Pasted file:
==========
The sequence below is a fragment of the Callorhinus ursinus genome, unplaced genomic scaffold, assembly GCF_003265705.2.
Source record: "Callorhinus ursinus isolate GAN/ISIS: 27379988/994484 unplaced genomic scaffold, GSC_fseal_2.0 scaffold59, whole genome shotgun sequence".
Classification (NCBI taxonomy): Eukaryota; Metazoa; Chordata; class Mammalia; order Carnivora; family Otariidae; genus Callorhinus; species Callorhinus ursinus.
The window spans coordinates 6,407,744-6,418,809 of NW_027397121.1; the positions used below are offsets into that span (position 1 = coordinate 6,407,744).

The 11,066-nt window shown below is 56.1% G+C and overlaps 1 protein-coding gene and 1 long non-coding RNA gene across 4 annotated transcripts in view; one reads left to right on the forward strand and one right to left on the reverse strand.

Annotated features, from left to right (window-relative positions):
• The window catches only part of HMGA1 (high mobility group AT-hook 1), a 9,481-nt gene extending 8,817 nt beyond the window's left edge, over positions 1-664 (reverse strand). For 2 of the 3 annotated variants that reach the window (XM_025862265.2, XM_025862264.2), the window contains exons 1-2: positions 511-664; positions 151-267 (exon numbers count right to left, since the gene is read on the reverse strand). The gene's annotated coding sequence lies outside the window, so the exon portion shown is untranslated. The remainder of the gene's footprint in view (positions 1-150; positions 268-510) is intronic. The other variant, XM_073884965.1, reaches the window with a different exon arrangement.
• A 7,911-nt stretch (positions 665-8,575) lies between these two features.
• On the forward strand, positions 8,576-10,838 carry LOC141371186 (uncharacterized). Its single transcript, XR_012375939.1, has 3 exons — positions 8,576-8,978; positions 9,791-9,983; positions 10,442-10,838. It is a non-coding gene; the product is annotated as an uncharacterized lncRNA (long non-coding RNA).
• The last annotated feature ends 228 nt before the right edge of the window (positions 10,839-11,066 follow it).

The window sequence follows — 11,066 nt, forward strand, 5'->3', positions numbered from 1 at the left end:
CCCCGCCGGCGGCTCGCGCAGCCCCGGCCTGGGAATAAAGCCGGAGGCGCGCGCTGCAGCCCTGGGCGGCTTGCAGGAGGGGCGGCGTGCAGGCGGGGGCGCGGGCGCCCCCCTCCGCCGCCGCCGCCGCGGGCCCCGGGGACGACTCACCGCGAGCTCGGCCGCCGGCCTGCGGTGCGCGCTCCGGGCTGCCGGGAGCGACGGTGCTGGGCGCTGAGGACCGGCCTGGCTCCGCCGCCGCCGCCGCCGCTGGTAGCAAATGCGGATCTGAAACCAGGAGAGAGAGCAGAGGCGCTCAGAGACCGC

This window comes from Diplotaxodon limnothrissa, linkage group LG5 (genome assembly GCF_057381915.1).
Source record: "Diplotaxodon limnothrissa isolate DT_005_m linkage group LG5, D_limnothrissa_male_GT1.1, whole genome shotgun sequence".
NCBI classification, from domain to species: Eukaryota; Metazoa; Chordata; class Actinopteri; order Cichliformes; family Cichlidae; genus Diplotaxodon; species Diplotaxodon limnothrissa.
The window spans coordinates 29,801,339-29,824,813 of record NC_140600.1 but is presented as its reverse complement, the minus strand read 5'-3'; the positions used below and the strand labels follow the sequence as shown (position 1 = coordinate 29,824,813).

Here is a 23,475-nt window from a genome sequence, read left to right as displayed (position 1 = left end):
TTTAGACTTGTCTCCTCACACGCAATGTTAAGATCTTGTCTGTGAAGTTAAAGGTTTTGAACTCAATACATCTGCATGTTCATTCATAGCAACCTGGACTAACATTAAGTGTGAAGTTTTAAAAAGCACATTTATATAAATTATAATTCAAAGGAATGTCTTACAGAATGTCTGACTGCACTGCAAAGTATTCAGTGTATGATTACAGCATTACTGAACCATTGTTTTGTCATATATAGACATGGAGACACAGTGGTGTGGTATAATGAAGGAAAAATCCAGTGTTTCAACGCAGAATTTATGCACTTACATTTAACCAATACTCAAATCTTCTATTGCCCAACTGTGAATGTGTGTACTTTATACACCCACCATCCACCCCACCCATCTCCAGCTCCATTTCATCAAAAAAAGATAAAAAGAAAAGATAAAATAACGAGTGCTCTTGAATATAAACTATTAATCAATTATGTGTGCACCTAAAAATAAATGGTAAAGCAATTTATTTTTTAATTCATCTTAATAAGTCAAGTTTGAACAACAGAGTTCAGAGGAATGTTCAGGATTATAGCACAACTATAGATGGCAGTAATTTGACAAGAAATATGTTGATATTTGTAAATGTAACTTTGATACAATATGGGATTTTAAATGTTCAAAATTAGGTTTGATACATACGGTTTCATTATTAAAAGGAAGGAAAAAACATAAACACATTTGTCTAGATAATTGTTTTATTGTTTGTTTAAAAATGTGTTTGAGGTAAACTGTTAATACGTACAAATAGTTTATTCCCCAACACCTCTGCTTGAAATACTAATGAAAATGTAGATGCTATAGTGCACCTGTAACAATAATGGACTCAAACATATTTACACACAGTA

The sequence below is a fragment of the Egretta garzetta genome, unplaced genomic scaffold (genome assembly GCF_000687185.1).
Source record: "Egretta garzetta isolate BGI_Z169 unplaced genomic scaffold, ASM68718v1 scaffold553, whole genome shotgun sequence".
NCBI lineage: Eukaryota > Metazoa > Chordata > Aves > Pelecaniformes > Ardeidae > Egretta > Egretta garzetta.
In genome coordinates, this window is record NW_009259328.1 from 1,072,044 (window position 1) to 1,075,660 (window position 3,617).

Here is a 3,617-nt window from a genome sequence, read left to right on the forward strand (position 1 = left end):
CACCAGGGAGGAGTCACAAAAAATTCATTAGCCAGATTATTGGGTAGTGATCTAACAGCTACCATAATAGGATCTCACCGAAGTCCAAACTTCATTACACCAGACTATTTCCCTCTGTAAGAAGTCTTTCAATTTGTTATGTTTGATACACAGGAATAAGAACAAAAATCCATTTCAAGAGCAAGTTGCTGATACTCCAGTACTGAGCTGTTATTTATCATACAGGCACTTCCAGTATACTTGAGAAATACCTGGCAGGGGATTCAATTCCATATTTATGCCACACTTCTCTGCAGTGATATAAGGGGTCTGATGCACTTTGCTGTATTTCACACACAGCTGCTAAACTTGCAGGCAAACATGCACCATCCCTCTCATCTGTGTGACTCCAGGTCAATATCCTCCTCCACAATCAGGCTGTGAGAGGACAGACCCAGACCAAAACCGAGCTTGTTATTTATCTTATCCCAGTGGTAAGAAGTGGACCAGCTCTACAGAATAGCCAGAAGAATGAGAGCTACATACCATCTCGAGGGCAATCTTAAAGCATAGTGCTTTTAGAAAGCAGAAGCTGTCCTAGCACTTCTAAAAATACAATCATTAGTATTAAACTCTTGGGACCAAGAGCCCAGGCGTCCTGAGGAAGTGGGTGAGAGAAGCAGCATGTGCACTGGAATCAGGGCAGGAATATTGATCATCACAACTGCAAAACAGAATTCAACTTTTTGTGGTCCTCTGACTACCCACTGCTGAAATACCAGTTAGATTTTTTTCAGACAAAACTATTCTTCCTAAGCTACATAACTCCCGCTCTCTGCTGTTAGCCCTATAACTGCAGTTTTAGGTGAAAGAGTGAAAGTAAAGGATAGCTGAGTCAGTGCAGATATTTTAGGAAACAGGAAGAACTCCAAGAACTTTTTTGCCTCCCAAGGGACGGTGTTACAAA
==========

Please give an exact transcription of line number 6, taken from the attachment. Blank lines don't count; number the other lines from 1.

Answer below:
Annotated features, from left to right (window-relative positions):